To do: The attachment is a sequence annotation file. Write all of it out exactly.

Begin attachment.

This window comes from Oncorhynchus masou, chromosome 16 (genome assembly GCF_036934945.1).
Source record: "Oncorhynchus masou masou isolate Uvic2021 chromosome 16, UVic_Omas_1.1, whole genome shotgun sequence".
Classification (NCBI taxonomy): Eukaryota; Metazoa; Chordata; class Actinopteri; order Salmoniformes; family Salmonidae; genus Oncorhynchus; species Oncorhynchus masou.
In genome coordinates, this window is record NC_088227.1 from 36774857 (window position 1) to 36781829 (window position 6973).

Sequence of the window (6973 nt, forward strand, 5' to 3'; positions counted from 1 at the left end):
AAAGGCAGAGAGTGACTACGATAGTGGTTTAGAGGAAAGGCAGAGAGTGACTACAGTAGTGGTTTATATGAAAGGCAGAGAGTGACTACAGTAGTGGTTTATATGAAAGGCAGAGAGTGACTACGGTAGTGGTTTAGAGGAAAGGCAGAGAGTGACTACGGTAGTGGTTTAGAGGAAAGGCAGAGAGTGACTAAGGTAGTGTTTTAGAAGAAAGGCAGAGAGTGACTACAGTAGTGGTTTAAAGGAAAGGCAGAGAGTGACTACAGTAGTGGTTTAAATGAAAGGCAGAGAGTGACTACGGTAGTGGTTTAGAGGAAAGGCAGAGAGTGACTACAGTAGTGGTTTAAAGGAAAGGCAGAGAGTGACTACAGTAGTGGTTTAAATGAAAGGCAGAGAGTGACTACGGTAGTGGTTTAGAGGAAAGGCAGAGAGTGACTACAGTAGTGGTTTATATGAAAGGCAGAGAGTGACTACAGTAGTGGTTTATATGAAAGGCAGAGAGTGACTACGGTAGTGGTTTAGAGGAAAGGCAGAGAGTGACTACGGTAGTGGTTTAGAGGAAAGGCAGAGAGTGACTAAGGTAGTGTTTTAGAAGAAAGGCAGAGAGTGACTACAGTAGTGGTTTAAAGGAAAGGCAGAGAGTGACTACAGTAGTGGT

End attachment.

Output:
This window comes from Oncorhynchus masou, chromosome 16 (genome assembly GCF_036934945.1).
Source record: "Oncorhynchus masou masou isolate Uvic2021 chromosome 16, UVic_Omas_1.1, whole genome shotgun sequence".
Classification (NCBI taxonomy): Eukaryota; Metazoa; Chordata; class Actinopteri; order Salmoniformes; family Salmonidae; genus Oncorhynchus; species Oncorhynchus masou.
In genome coordinates, this window is record NC_088227.1 from 36774857 (window position 1) to 36781829 (window position 6973).

Sequence of the window (6973 nt, forward strand, 5' to 3'; positions counted from 1 at the left end):
AAAGGCAGAGAGTGACTACGATAGTGGTTTAGAGGAAAGGCAGAGAGTGACTACAGTAGTGGTTTATATGAAAGGCAGAGAGTGACTACAGTAGTGGTTTATATGAAAGGCAGAGAGTGACTACGGTAGTGGTTTAGAGGAAAGGCAGAGAGTGACTACGGTAGTGGTTTAGAGGAAAGGCAGAGAGTGACTAAGGTAGTGTTTTAGAAGAAAGGCAGAGAGTGACTACAGTAGTGGTTTAAAGGAAAGGCAGAGAGTGACTACAGTAGTGGTTTAAATGAAAGGCAGAGAGTGACTACGGTAGTGGTTTAGAGGAAAGGCAGAGAGTGACTACAGTAGTGGTTTAAAGGAAAGGCAGAGAGTGACTACAGTAGTGGTTTAAATGAAAGGCAGAGAGTGACTACGGTAGTGGTTTAGAGGAAAGGCAGAGAGTGACTACAGTAGTGGTTTATATGAAAGGCAGAGAGTGACTACAGTAGTGGTTTATATGAAAGGCAGAGAGTGACTACGGTAGTGGTTTAGAGGAAAGGCAGAGAGTGACTACGGTAGTGGTTTAGAGGAAAGGCAGAGAGTGACTAAGGTAGTGTTTTAGAAGAAAGGCAGAGAGTGACTACAGTAGTGGTTTAAAGGAAAGGCAGAGAGTGACTACAGTAGTGGT